Living on a dollar-a-day

via Living on a dollar-a-day – DailyNews Live Vasco Chaya • 15 November 2015

HARARE – Rising poverty is forcing many people in high density suburbs into the food repackaging business.
Food repackaging is the process of getting foodstuffs in large quantities and bagging them in your own way, in smaller bags or quantities and before resale.

Such products are popularly known as “tsaona”, and usually retail for anything between $0.20 and $0.50. This means with a dollar, a family can meet its daily needs for cooking oil, a small portion of maize-meal and soya chunks.

People operating such food business are realising good returns on a daily basis, despite operating on low-key, shoe-string budgets.

Examples of foods that can be bought in larger quantities and repackaged are cooking oil, maize-meal, rice, beans, flour, and sugar.

There are health concerns, however, with regards to the repackaging of food stuffs and hygienic concerns.

The items are not even put on a weighing scale to ensure that the right quantities are contained in the new packages.

A visit to Kuwadzana 4 shopping centre, in Harare, revealed that many people are avoiding buying groceries in recommended supermarkets and instead opting for repackaged goods in small quantities.

“The business is good but it’s only that we are too many here, hence the competition is stiff,” Martin Dhliwayo, a vendor, told the Daily News on Sunday.

“Most of the products that I sell are not bringing much profit but they are good for the public,” he said, standing before his fully-stocked make-shift store.

Dhliwayo specialises in buying, repackaging and reselling maize-meal, cooking oil, tissues, salt and soya chunks.

“Cash is not circulating in the country, as a result many people are struggling to cope with everyday urban life which hinges on money.

“We have realised that some of the people are struggling to purchase standard goods from the supermarkets, therefore our role is to help them by providing basic goods in small quantities which are affordable.”

Dhliwayo said he buys a 10kg packet of maize-meal for $6 and then repackages it in small units using a plate and realises a profit of a dollar from the same 10kg pack.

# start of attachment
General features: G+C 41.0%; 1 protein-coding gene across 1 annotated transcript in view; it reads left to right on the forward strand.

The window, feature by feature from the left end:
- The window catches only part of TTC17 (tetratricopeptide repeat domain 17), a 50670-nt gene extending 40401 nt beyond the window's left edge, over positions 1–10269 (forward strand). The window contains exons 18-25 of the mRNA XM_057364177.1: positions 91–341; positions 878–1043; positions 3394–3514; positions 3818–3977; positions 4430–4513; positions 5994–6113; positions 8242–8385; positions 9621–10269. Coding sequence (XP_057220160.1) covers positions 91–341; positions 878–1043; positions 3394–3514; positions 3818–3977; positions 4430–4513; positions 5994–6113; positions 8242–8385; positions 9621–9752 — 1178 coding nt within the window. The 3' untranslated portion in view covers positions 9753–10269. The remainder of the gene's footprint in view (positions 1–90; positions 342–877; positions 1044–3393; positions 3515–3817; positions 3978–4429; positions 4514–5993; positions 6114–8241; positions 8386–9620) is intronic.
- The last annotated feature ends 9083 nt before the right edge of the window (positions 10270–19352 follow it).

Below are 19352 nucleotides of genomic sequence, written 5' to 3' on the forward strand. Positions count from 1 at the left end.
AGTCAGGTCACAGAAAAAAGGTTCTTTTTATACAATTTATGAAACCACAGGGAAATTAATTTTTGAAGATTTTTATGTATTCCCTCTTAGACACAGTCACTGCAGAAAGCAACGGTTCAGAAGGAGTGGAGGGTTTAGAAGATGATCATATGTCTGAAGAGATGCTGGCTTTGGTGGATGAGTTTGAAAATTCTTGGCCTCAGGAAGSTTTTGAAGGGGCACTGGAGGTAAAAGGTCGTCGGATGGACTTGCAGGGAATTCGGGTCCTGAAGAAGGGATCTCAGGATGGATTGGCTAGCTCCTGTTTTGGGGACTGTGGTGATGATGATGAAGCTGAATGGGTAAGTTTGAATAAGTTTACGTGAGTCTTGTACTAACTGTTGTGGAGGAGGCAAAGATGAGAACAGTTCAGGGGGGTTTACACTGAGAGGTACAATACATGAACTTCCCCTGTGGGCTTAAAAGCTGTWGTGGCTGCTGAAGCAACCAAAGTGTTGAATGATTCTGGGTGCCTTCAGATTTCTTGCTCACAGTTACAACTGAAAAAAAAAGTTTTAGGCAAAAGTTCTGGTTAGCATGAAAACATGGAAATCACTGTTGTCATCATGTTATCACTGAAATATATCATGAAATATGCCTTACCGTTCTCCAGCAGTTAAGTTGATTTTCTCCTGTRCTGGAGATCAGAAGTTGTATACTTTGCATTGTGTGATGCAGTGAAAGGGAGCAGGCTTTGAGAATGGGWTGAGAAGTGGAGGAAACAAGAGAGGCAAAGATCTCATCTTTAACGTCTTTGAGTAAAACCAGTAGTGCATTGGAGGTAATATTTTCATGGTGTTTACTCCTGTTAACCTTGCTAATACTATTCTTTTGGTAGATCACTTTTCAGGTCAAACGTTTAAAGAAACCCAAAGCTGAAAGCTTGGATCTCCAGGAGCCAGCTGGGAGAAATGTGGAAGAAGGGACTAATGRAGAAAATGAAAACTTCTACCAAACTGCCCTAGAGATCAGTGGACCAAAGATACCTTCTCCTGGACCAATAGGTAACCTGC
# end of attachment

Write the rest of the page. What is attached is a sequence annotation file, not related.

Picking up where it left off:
“I am not worried about the number of plates that can equal to a 10kg of maize-meal, but I am just certain that after thorough re-packaging and reselling it I will make a dollar as my profit,” he said.

“Here, I usually sell a 10kg of maize-meal per day and if the business is not good, it will not go beyond two days.”

A standard plate full of maize-meal ranges between $0.40 and $0.50, depending on the consumer’s negotiating skills.

A bar of soap is sliced into four pieces and each quarter is sold at $0.25.

“Selling soaps is not profitable enough as I only realise $0.10 per bar and to me it is like doing community service,” he said.

However, the most profitable commodity that keeps most of the vendors in business at the shopping centre is cooking oil.

“On good days, I sell almost 24 litres (of cooking oil) a day while on some days I usually push 12 litres and a small bottle of it costs only $0.50,” he said.

As the going gets tough, most of the families residing in most parts of Harare’s high density residential areas, including Hopley Farm, Dzivaresekwa, St Mary’s and Seke Units D and H in Chitungwiza, Budiriro and Highfield, have since adjusted to make do with only two meals a day.

Across town in the affluent suburbs, latest Range Rovers are parked outside a posh restaurant and bar. Half a dozen patrons, drinking doubles, spending an hour and a half consuming a bottle of the finest Blue Label at a cost of about $260.

That is at least four times the monthly salary of the bartender and other average wage earners.

The vast, growing disparity between the poor and a rich elite of about five percent of the population is blamed largely on corruption, profiteering, favouritism in official contracts and deals, and the peddling of political influence.

Unemployment exceeds 90 percent and deflation has hit the economy hard. Scarcities and black marketeering have sharply eroded the spending power of Zimbabwe’s currency in the past decade.

Disruptions in the agriculture-based economy after the often-violent seizures of thousands of white-owned commercial farms since 2000 have led to acute shortages of hard currency.

UN agencies estimate that about 1,5 million people are in need of food.

For many, accessing the tsaona in the high density suburb has helped them get by.